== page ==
Life in Denmark
They make 🇩🇰 work: “Every employee is considered an important part of the system”
In this series The Copenhagen Post meets some of the internationals who make Denmark work.
One of them is Gerhard Tiwald, who came from Austria in 2010 to work as a doctor.
His plan was to only stay for about two years, but why leave a country where the opportunities are endless?
Could you briefly summarise your work history?
I went to medical school in Austria, where I was trained in internal medicine. The degree is acknowledged all over Europe, so it was not a problem to get permission to work as a doctor in Denmark. Here, I also specialised in emergency medicine, so I now hold two specialist degrees.
What is your current job title and your main duties and responsibilities?
Currently, I am employed as Head of the Emergency Department at Region Sjælland, which makes me the chief of about 50 other doctors. Unfortunately, I do not see many patients anymore, but I have quite a lot of other duties. I am, for example, responsible for a budget of about 140 million Danish kroner a year, as well as for the hiring and firing of employees.
Is this the career you envisaged when you graduated, or are you still gravitating towards your dream job?
Maybe other opportunities will come up in the future – but so far I am very happy with my career, especially in Denmark.
It’s said that foreign workers bring great value to Denmark – how would you assess your contribution?
In Austria the medical training is very good, but also extremely intense – as a young doctor I worked about 70 to 80 hours a week. That amounts to twice as many patients as a Danish doctor in training sees. So, when I got to Denmark, I already had quite a lot of experience.
In which areas of your job have your education, experience or international know-how given you an advantage over your Danish colleagues?
In Denmark medical training is typically strictly limited to one field, whereas in Austria the borders between specialties are not that strict. So, I received training for different kinds of patients, which turned out to be a big advantage in the emergency department where all types of sick people have to be treated.
Have you worked in any other countries?
I worked in Germany for about two years, where I received training in cardiology. Otherwise, only in Austria.
How international is the culture of the company you work in?
We have a good mixture of different nationalities and try to integrate many doctors from a lot of different countries who come to Denmark with a Green Card or as a refugee. In my department, I regularly employ doctors from Iran, Iraq, Columbia and Pakistan, for example.
What is it like being a foreigner in a Danish working environment?
There are some differences I had to get used to, but it was not really a big problem as the Danish and Austrian mindsets are often very similar. What I really like about the Danish working mentality is that you do not always have to aim for 150 percent as you would do in Austria. There is this Danish expression “Godt nok” (it’s good enough).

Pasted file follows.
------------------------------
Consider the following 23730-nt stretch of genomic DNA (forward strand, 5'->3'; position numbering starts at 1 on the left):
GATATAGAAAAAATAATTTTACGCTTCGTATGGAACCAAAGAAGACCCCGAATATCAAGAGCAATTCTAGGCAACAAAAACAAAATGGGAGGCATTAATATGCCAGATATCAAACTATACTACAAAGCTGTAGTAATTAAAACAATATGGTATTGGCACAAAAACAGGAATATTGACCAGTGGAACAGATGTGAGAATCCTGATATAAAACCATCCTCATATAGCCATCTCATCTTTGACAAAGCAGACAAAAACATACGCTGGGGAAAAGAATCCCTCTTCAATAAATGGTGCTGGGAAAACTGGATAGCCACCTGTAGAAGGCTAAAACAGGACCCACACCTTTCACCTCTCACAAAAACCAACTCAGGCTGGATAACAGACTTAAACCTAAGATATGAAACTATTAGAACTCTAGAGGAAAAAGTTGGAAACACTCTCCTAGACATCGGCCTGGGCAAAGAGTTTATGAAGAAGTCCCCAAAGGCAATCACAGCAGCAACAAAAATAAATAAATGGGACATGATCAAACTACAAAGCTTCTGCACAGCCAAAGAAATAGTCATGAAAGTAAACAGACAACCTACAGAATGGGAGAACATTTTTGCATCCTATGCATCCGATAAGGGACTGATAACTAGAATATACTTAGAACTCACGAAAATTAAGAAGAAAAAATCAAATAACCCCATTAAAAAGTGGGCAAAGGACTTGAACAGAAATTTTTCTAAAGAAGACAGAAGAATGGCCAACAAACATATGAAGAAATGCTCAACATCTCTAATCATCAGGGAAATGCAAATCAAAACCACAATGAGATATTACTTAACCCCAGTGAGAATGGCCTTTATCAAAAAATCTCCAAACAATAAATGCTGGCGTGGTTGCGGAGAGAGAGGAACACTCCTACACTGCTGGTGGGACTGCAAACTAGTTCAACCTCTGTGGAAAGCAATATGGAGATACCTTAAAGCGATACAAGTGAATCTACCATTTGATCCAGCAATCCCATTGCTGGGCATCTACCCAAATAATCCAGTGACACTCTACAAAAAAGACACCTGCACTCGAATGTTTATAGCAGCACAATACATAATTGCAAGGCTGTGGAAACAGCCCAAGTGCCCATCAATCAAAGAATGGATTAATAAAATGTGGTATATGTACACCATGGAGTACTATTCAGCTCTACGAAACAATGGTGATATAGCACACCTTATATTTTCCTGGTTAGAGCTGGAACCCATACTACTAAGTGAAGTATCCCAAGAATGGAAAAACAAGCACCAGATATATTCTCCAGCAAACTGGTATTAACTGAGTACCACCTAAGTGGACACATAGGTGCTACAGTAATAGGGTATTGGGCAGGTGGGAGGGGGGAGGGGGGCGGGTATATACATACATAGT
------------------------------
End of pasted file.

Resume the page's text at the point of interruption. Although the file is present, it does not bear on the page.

What are three things that have surprised you the most about your working life in Denmark?
First of all, the flat hierarchy: In Austria the Hospital Director or Head of Department is considered to be ‘the Almighty’ while in Denmark everything needs to be questioned and discussed, which is really good as it gives you the opportunity to rethink common treatments. Another thing that really surprised me is that everybody is addressed by their first name, which makes conversations much easier. Furthermore, every employee is considered to be an important part of the system – whether you are the doctor, the nurse or the cleaning lady. There is no such thing as a superior or inferior job here. Something else that I appreciate a lot is the work-life balance. Back in Austria I hardly saw my children awake because I had to work until late in the night, but in Denmark, they really prioritise spending time with your kids and being home for dinner.
What do you consider to be the best thing about working in Denmark?
I experience Denmark as a country of endless opportunities – something you would usually associate with America. If you come up with an idea here, you will always find a way to make it real.
What do you miss about working in your home country?
As already mentioned, it is easier to work with all kinds of procedures in Austria, whereas in Denmark they have really strict borders between specialties.
Which pieces of advice would you give to somebody contemplating a career in Denmark?
My first advice is to learn Danish – especially when you plan on staying here. For me, that was not very hard, as the Danish language is not so far from German. Secondly, don’t be surprised that it takes a long time to get invited home by a Dane. Although they are very polite, they tend to be kind of private. Lastly, be ready to adjust to very dark and wet winters. The summer evenings are beautiful and very long, but the winters can be quite tough.